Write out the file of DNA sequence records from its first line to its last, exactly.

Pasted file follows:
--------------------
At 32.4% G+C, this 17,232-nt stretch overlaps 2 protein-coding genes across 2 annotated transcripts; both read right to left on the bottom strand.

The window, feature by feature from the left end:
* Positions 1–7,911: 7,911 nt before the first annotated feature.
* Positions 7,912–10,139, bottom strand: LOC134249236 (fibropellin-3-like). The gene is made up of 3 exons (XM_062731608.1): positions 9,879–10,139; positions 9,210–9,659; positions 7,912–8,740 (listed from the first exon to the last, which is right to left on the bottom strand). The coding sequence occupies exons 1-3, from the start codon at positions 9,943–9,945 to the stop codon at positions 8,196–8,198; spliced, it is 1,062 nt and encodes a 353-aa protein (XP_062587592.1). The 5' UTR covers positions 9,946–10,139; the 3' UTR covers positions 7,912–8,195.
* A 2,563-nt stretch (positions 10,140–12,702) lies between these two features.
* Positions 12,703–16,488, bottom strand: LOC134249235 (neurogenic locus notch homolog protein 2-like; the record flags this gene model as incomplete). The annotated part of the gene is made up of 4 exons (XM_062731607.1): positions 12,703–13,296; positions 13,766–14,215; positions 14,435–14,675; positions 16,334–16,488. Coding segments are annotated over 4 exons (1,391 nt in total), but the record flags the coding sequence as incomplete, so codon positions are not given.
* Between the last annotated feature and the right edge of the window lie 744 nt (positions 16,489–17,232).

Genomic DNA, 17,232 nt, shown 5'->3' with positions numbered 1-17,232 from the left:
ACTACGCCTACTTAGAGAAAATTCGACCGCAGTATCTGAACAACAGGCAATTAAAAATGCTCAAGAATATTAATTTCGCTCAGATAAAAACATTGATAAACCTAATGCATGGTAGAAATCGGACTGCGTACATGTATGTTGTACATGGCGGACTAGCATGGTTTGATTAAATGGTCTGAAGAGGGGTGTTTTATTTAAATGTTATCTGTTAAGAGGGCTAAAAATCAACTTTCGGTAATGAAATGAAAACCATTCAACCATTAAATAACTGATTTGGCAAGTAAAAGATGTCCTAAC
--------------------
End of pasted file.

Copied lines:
At 32.4% G+C, this 17,232-nt stretch overlaps 2 protein-coding genes across 2 annotated transcripts; both read right to left on the bottom strand.

The window, feature by feature from the left end:
* Positions 1–7,911: 7,911 nt before the first annotated feature.
* Positions 7,912–10,139, bottom strand: LOC134249236 (fibropellin-3-like). The gene is made up of 3 exons (XM_062731608.1): positions 9,879–10,139; positions 9,210–9,659; positions 7,912–8,740 (listed from the first exon to the last, which is right to left on the bottom strand). The coding sequence occupies exons 1-3, from the start codon at positions 9,943–9,945 to the stop codon at positions 8,196–8,198; spliced, it is 1,062 nt and encodes a 353-aa protein (XP_062587592.1). The 5' UTR covers positions 9,946–10,139; the 3' UTR covers positions 7,912–8,195.
* A 2,563-nt stretch (positions 10,140–12,702) lies between these two features.
* Positions 12,703–16,488, bottom strand: LOC134249235 (neurogenic locus notch homolog protein 2-like; the record flags this gene model as incomplete). The annotated part of the gene is made up of 4 exons (XM_062731607.1): positions 12,703–13,296; positions 13,766–14,215; positions 14,435–14,675; positions 16,334–16,488. Coding segments are annotated over 4 exons (1,391 nt in total), but the record flags the coding sequence as incomplete, so codon positions are not given.
* Between the last annotated feature and the right edge of the window lie 744 nt (positions 16,489–17,232).

Genomic DNA, 17,232 nt, shown 5'->3' with positions numbered 1-17,232 from the left:
ACTACGCCTACTTAGAGAAAATTCGACCGCAGTATCTGAACAACAGGCAATTAAAAATGCTCAAGAATATTAATTTCGCTCAGATAAAAACATTGATAAACCTAATGCATGGTAGAAATCGGACTGCGTACATGTATGTTGTACATGGCGGACTAGCATGGTTTGATTAAATGGTCTGAAGAGGGGTGTTTTATTTAAATGTTATCTGTTAAGAGGGCTAAAAATCAACTTTCGGTAATGAAATGAAAACCATTCAACCATTAAATAACTGATTTGGCAAGTAAAAGATGTCCTAAC